|Publication number||US8065339 B2|
|Application number||US 12/683,834|
|Publication date||Nov 22, 2011|
|Priority date||Jun 27, 2006|
|Also published as||US7657547, US8271539, US20100106726, US20120047144|
|Publication number||12683834, 683834, US 8065339 B2, US 8065339B2, US-B2-8065339, US8065339 B2, US8065339B2|
|Inventors||John S. Huitema|
|Original Assignee||Verizon Laboratories Inc.|
|Export Citation||BiBTeX, EndNote, RefMan|
|Patent Citations (2), Classifications (7), Legal Events (5)|
|External Links: USPTO, USPTO Assignment, Espacenet|
This application is a continuation of U.S. patent application Ser. No. 11/474,996, filed on Jun. 27, 2006, which is hereby incorporated by reference in its entirety.
Information retrieved from electronic databases, e.g., information displayed on the Internet, such as by way of the World Wide Web, may be organized and presented according to hierarchically arranged categories. For example, many web sites include “site maps” that display an organization of web pages in a web site according to a hierarchical index. Further, numerous known web sites allow users to search for items, such as items in a directory, and present search results in a hierarchy.
Displaying information in a flat list, with each element having a descriptive name, is one approach for displaying information. Such a layout generally takes up a minimum of vertical space on a graphical user interface such as a computer screen. However, this method has the disadvantage of being generally difficult to scan for relevant information due to the length of the descriptive names, which can be long or otherwise cumbersome. Additionally, a user will likely not be able to understand how various pieces of information are related in a simple list format, e.g., how each piece of information is classified in relation to the other pieces of information that may be displayed. Lists therefore generally require users to read through the entirety of the list, including the entire length of each descriptive name for each element. This may be particularly cumbersome for larger lists of information covering broad categories of interest.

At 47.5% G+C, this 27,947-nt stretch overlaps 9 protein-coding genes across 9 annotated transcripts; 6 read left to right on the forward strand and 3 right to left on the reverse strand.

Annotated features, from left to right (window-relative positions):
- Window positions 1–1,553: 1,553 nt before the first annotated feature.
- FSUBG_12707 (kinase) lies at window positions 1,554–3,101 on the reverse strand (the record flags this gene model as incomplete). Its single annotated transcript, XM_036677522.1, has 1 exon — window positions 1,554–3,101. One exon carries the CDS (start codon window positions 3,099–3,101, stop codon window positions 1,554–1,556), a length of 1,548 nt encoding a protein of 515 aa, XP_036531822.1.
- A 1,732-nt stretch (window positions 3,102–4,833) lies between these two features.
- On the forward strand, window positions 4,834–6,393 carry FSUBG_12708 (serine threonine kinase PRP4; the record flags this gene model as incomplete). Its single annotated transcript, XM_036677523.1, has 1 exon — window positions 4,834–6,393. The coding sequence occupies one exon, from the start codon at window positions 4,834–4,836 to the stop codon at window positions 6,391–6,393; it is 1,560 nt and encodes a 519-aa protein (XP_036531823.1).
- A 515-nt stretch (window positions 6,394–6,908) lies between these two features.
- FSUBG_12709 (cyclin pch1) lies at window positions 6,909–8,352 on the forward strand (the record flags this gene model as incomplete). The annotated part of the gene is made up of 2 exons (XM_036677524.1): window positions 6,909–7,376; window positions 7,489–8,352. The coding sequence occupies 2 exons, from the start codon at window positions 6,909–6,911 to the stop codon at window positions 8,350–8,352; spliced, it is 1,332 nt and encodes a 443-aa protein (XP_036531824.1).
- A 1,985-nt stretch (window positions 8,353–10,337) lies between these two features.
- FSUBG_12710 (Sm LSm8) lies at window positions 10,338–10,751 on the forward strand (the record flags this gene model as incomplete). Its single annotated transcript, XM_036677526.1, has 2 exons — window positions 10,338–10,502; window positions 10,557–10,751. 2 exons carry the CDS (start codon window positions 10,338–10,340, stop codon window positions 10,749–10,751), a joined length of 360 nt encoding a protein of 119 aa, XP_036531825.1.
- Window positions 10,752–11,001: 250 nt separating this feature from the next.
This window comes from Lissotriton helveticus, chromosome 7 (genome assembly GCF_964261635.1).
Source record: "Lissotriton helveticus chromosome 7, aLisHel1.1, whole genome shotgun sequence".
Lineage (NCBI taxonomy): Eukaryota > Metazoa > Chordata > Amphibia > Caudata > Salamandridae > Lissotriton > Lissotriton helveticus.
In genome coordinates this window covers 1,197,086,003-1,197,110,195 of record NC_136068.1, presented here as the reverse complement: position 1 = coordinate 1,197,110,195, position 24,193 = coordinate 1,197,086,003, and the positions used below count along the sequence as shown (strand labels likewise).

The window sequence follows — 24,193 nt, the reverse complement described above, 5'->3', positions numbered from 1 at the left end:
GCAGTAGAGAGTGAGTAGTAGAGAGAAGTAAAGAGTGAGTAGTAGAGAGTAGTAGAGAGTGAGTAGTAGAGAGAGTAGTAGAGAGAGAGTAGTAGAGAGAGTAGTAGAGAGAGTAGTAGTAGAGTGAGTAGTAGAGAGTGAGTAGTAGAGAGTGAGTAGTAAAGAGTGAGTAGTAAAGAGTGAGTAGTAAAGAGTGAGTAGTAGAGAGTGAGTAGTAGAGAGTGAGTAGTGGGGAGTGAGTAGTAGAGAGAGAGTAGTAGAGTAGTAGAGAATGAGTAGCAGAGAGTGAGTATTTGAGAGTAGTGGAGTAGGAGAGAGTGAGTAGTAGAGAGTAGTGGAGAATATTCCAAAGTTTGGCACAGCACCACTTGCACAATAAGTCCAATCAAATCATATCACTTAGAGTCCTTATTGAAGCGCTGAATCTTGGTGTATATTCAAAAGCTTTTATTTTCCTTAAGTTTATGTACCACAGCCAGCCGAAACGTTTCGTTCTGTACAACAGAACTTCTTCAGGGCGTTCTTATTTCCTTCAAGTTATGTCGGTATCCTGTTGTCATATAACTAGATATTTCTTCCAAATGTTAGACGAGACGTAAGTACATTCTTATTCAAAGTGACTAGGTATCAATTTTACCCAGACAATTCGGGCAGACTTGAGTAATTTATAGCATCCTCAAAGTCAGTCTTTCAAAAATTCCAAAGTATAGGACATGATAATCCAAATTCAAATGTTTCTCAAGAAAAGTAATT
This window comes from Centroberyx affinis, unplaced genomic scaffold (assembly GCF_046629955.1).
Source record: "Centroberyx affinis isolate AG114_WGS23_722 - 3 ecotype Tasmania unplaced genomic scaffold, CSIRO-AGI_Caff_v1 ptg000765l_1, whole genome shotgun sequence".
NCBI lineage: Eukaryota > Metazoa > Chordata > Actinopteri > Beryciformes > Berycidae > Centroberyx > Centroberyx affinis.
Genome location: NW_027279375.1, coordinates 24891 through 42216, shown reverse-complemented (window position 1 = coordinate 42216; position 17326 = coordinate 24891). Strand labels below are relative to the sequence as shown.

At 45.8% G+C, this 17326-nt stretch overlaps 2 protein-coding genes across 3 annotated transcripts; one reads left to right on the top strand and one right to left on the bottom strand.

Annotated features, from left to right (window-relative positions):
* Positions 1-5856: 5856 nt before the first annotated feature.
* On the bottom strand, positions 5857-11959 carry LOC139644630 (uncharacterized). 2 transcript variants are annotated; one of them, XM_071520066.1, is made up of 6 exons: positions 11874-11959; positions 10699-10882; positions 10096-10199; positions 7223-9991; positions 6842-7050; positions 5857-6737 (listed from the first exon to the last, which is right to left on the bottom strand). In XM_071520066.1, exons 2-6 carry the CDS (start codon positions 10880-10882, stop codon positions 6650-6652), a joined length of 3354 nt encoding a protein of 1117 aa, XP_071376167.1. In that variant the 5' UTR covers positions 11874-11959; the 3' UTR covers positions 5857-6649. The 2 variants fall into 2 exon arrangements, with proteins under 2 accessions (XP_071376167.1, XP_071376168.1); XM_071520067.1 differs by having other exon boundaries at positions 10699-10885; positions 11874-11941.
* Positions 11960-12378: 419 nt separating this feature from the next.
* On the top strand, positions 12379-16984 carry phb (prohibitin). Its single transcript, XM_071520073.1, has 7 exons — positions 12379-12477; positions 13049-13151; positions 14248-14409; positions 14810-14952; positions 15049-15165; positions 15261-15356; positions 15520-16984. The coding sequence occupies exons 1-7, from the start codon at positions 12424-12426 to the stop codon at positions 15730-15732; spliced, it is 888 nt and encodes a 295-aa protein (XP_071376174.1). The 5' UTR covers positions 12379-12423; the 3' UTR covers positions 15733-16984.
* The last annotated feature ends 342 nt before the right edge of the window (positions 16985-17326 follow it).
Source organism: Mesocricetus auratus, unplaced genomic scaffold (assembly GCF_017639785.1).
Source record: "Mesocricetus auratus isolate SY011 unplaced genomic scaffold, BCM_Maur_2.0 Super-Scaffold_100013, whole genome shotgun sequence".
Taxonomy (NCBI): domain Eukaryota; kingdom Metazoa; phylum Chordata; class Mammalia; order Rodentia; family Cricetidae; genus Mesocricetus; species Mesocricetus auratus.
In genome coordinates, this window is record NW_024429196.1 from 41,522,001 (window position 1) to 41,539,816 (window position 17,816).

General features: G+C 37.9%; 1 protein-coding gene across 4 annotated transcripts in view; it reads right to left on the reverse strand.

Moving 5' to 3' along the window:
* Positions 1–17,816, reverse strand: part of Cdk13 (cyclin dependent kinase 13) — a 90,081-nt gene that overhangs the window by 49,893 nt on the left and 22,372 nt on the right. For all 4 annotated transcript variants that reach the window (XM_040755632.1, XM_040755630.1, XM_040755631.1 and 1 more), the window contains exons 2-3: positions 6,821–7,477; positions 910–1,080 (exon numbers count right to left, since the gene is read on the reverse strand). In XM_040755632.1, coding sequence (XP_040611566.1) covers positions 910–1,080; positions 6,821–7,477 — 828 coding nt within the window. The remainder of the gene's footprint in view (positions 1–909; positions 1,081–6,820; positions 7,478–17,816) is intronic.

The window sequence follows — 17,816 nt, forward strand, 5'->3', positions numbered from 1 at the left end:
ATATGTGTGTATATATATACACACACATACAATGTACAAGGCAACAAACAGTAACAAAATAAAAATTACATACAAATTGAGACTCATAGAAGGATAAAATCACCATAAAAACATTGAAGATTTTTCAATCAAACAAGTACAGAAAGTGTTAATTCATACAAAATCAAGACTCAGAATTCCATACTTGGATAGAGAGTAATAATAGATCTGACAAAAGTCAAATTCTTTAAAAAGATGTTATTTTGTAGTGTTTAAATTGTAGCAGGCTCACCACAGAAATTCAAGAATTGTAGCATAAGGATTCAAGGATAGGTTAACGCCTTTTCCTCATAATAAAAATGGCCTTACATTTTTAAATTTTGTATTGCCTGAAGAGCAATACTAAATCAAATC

An alternative to a “flat” list is displaying information in a hierarchy. In a hierarchical layout, information may generally be presented in a structure which shows relationships between various pieces of information by grouping elements together in categories and subcategories.